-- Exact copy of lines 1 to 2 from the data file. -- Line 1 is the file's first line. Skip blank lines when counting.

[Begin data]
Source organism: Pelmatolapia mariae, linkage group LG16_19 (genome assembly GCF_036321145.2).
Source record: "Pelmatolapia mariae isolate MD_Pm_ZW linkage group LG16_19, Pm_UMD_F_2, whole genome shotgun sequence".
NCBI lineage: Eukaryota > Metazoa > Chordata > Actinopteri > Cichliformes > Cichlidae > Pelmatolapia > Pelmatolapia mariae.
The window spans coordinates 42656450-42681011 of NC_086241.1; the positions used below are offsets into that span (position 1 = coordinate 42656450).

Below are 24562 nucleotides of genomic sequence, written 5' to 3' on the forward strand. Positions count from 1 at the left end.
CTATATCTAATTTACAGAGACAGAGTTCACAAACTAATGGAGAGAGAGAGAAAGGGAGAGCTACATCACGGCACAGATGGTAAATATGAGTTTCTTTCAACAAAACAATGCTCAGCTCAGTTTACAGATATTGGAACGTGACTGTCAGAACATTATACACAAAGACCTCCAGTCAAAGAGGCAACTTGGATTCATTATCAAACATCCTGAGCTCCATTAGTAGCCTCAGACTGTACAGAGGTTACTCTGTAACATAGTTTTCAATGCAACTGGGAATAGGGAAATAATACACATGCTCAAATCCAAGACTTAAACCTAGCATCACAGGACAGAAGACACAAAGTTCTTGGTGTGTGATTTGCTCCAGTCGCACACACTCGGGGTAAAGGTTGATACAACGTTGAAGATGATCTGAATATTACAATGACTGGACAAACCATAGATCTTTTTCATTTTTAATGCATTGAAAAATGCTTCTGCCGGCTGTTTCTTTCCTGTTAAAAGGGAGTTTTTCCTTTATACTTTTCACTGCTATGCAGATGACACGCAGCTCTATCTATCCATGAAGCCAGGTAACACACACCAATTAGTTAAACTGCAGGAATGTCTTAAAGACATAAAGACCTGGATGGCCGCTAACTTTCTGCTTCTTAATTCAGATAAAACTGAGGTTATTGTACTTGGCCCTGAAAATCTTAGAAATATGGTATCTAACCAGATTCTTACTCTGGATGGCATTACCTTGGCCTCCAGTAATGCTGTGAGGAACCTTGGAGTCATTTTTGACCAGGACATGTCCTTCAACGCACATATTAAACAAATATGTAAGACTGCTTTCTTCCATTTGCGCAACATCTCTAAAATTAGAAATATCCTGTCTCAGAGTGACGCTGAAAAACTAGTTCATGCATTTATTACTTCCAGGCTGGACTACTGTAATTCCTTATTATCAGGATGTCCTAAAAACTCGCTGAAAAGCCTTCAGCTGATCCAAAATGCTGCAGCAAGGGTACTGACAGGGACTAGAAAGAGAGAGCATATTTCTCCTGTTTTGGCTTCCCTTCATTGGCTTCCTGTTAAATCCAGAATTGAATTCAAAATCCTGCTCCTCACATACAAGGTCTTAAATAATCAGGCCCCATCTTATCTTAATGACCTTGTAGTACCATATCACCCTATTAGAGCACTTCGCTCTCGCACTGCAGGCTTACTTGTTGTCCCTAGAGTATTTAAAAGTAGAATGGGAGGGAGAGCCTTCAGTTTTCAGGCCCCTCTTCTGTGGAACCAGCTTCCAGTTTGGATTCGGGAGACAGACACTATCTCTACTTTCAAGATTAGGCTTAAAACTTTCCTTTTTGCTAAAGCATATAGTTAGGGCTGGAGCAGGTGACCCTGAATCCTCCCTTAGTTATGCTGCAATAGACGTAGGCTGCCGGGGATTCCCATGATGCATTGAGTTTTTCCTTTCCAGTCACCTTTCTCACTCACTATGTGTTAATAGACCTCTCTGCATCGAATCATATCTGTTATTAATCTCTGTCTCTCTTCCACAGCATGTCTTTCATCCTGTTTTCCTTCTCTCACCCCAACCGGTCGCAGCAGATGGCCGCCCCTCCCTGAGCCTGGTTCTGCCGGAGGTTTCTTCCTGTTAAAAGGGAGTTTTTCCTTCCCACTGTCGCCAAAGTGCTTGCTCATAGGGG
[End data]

Source organism: Pelmatolapia mariae, linkage group LG16_19 (genome assembly GCF_036321145.2).
Source record: "Pelmatolapia mariae isolate MD_Pm_ZW linkage group LG16_19, Pm_UMD_F_2, whole genome shotgun sequence".